Not sure how to clean the inside of your car? From the windscreen to the seats, we’re here to help you brush up on the best car interior cleaning tips
Chances are, you spend a lot more time inside your car than looking at its outside. So unless you like wallowing in dirt, make sure to clean your car’s interior as often as you can. It can seem like a daunting or pointless task – especially if you know the car’s going to get dirty again soon – but a bit of car care goes a long way. Keeping on top of it makes it easier to clean in the future and can even help keep your car’s residual value because dirt can cause interior materials to degrade over time.
In this guide, we’ll go through the best way to clean a car dashboard, how to clean car seats – whether they’re cloth, suede or leather – and the best way to clean the inside windows. With a few inexpensive products and a spare hour, you can get a clean car interior without having to resort to an expensive hand car wash or valet service.
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Quick six-step guide to cleaning your car interior
- Declutter and remove any rubbish
- Remove and clean floor mats
- Vacuum upholstery with a soft brush attachment and then move on to carpets and boot
- Clean interior glass including windows and rear-view mirror
- Clean dashboard and interior trim
- Clean car upholstery
How to clean floor mats
Once you’ve decluttered and taken all the chocolate bar wrappers out of the door bins, you can start cleaning. Clean the floor mats – if you have them, of course – before doing anything else so the mats have time to dry. Start by pulling them out and vacuuming them to remove crumbs and dust.
Rubber mats can be hosed down or, for a more thorough clean, scrubbed with warm soapy water. With carpet floor mats, use a carpet or upholstery cleaner to scrub the dirt off. Once you’ve scrubbed and rinsed the soap off, the mats can be hung up or placed on a clean tarpaulin to dry.
Best way to clean inside car windscreen and windows
Car interior glass can get surprisingly dirty. In sunny weather, a smeary windscreen can be hazardous, but a quick wipe with a microfibre cloth and some glass cleaner will give you clarity again. To avoid overspray, spray the glass cleaner directly onto the cloth. Wipe in small areas at a time to make sure you don’t miss any of the glass. A second application may be required if the glass is really dirty. Then do the same on the interior windows and the rear-view mirror.
Glass cleaner can also be used for touchscreens, instrument cluster displays, head-up displays and even gloss black trim.
How to clean a car dashboard
To clean car interior plastic and vinyl trim, all you’ll need is an interior cleaner and another clean cloth. If the dashboard is dusty, wipe it with a duster or a cloth before applying the interior cleaning product. At this point, you might also want to run disinfectant wipes over interior trim.
You’ll need to check the instructions to see if you can use your interior cleaner on major control points like the steering wheel – some products aren’t suitable for these areas as they may leave a slippery sheen. You need to use products aimed at the automotive market, as some household cleaners contain harsh chemicals that can damage in-car surfaces.
Don’t forget to clean all your interior trim, including buttons and dials, door trim, the plastics by your feet, around the handbrake and gear lever, in cupholders and storage cubbies, and between the seats and the doors. Car interior cleaner can usually be used on the areas around your rear seats and boot as well. Take care not to scratch or damage delicate areas like dashboard buttons.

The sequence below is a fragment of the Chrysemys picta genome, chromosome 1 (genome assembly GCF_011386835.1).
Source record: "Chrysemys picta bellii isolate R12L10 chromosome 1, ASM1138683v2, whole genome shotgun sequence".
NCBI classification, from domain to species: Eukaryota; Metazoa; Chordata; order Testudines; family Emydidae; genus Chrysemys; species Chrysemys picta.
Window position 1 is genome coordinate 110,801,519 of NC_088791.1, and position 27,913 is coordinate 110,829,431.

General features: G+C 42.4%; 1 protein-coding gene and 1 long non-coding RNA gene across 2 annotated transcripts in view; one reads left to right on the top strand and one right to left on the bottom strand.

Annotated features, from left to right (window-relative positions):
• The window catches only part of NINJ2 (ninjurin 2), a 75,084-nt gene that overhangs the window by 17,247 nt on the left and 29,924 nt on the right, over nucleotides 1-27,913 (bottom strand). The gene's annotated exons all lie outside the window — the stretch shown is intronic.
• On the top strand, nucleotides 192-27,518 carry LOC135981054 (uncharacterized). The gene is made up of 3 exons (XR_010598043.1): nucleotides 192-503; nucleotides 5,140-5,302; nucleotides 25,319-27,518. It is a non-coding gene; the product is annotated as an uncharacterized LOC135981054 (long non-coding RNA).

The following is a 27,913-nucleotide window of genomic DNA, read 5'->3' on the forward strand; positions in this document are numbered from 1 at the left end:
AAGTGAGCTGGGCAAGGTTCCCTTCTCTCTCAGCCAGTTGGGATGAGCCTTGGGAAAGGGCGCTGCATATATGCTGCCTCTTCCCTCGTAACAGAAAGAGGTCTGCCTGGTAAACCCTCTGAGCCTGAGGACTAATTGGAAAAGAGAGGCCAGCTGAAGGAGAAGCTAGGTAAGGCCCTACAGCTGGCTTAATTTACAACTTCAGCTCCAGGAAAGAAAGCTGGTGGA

How to clean car seats
Once you’ve vacuumed the seats to remove crumbs and loose dirt, you can clean the upholstery. You need to consider what material(s) are used in the upholstery, as leather, suede and fabric all need particular products and methods.
How to clean fabric car seats
Fabric seats are hardy but can stain, so you need to have a suitable upholstery cleaner in your car cleaning collection. Apply as per the instructions on the product, but we’d advise you to clean the whole seat, not just the stained area – otherwise it can make the area you’ve cleaned even more noticeable. Dip a microfibre cloth in water and wipe down the upholstery. Don’t use too much water, though, as soaking wet seats can lead to mould appearing.
How to clean leather car seats
Leather seats need a specific leather cleaner, and it must be formulated for use in cars. Often, leather seats are easier to clean than fabric seats, usually requiring no more than a wipe over with a suitable cleaning product. After cleaning the leather, you should use a leather conditioner to keep it supple and in good condition. You’re not looking for a shiny finish on leather seats – clean, protected leather should have a duller sheen instead.
How to clean suede car seats
Suede and suede-like upholstery is now quite common in sporty cars, and you might see it referred to as Alcantara, Microsuede or several other brand names. It’s hard-wearing but needs gentle and regular cleaning to keep it at its best – neglected suede upholstery can feel hard and grainy rather than soft, and it won’t look very pleasant either.
To clean suede and suede-style upholstery, use a suitable fabric cleaner and a soft brush. Spray a little cleaner on the brush and a little on the fabric, and brush in small areas until you get a uniform lather. Wipe off with a clean microfibre cloth and let it air dry.
How to clean vegan leather and leather-effect car seats
In a growing number of new cars, including Tesla, Mercedes and Polestar, leather is out and a vegan alternative is in. While these materials usually feel like leather, they’re synthetic and man-made. The good news is that they’re often very easy to clean – simply use warm water and a cloth. But, like real leather, vegan leather can crack if it dries out too much.